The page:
Charge transfer in metal–organic frameworks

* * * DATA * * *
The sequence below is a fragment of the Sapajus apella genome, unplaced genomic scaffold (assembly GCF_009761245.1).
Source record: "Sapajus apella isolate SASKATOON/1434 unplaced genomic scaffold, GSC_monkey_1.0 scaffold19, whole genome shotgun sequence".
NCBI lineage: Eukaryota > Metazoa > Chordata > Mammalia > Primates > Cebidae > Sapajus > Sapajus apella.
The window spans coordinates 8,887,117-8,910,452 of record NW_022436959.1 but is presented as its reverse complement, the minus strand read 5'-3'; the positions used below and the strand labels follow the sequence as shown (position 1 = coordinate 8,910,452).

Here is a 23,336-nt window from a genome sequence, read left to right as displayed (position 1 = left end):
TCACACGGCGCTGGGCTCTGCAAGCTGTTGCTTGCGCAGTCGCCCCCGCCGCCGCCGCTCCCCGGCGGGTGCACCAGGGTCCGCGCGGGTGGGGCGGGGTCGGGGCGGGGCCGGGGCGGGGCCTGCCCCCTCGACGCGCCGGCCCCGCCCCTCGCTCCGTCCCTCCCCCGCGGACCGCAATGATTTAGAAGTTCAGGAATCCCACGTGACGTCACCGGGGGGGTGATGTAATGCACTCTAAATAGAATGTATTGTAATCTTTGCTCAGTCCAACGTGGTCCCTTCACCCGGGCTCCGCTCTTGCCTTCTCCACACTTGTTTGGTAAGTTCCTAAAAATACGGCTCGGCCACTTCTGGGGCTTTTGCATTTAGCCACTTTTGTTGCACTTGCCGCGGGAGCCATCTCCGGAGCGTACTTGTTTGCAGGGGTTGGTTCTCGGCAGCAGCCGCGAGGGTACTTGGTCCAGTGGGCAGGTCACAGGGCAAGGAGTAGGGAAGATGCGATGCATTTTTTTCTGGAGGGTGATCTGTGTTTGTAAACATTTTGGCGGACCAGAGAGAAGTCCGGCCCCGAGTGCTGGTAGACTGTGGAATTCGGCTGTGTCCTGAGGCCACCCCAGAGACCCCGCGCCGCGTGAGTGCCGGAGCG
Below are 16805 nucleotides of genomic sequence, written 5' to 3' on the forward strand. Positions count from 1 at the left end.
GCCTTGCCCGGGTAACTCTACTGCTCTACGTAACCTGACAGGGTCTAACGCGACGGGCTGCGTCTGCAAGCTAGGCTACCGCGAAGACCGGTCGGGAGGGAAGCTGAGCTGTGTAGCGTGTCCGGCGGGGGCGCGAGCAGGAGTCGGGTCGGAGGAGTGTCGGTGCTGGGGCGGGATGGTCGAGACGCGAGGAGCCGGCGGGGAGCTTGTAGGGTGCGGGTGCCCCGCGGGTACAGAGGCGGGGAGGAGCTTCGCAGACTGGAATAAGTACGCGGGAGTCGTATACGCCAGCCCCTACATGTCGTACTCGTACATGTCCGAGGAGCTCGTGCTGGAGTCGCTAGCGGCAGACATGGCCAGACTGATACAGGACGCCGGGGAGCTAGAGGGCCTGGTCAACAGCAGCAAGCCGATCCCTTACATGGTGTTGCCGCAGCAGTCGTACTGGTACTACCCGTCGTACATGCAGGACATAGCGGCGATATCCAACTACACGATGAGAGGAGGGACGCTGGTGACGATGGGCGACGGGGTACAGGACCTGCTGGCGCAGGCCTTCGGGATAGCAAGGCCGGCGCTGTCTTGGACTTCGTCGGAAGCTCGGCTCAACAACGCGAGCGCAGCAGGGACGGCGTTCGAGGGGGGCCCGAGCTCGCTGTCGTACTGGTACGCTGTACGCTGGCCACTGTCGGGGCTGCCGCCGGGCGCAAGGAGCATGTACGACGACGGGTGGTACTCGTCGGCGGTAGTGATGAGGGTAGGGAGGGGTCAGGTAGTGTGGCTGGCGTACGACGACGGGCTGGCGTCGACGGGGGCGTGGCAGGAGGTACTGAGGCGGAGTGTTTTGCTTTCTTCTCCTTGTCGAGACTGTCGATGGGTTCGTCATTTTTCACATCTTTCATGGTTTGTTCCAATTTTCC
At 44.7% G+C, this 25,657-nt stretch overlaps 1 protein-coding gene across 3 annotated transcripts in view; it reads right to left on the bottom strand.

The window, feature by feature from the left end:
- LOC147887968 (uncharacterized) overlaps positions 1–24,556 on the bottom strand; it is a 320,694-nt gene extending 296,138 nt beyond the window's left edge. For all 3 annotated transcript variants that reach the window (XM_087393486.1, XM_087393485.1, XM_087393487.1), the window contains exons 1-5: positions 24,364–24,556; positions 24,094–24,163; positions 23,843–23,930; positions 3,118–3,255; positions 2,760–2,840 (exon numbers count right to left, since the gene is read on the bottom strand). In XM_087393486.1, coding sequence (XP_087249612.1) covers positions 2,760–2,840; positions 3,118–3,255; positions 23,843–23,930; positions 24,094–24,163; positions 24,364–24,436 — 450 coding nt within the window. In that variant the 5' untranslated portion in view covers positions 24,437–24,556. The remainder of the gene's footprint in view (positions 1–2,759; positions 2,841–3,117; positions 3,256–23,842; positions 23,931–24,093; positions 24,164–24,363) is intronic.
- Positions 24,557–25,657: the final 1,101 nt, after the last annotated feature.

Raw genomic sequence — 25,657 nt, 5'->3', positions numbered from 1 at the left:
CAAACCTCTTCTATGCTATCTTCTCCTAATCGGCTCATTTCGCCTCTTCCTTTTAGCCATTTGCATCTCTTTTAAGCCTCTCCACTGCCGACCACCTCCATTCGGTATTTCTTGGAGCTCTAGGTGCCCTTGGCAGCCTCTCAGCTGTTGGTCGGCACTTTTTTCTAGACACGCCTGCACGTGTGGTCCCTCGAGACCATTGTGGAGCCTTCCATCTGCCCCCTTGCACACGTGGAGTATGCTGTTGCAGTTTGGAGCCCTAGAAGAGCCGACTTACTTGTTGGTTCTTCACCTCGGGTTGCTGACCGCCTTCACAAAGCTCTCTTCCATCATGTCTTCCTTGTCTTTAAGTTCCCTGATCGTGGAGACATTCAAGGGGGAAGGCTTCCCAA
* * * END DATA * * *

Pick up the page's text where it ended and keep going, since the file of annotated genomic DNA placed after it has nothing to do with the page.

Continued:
Metal–organic frameworks (MOFs, also known as porous coordination polymers or PCPs) are a novel class of crystalline porous material. The tailorable porous structure, in terms of size, geometry and function, has attracted the attention of researchers across all disciplines of materials science. One of the many exciting aspects of MOFs is that through directional and reversible coordination bonding, organic linkers (chromophores with metal-coordinating functional groups) and metal ions (and clusters) can be spatially organized in a preconceived geometry. The well-defined spatial geometry of the metals and linkers is very advantageous for optoelectronic functions (solar cells, light-emitting diodes, photocatalysts) of the materials. This feature article evaluates the scope of charge transfer (CT) interactions in MOFs, involving the organic linkers and metal ion or cluster components. Irrespective of the type (size, shape, electronic property) of organic chromophores involved, MOFs provide an insightful path to design and make the CT process efficient. The selected examples of MOFs with CT characteristics do not only illustrate the design principles but render a pathway towards understanding the complex photophysical processes and implementing those for future optoelectronic and catalytic applications.
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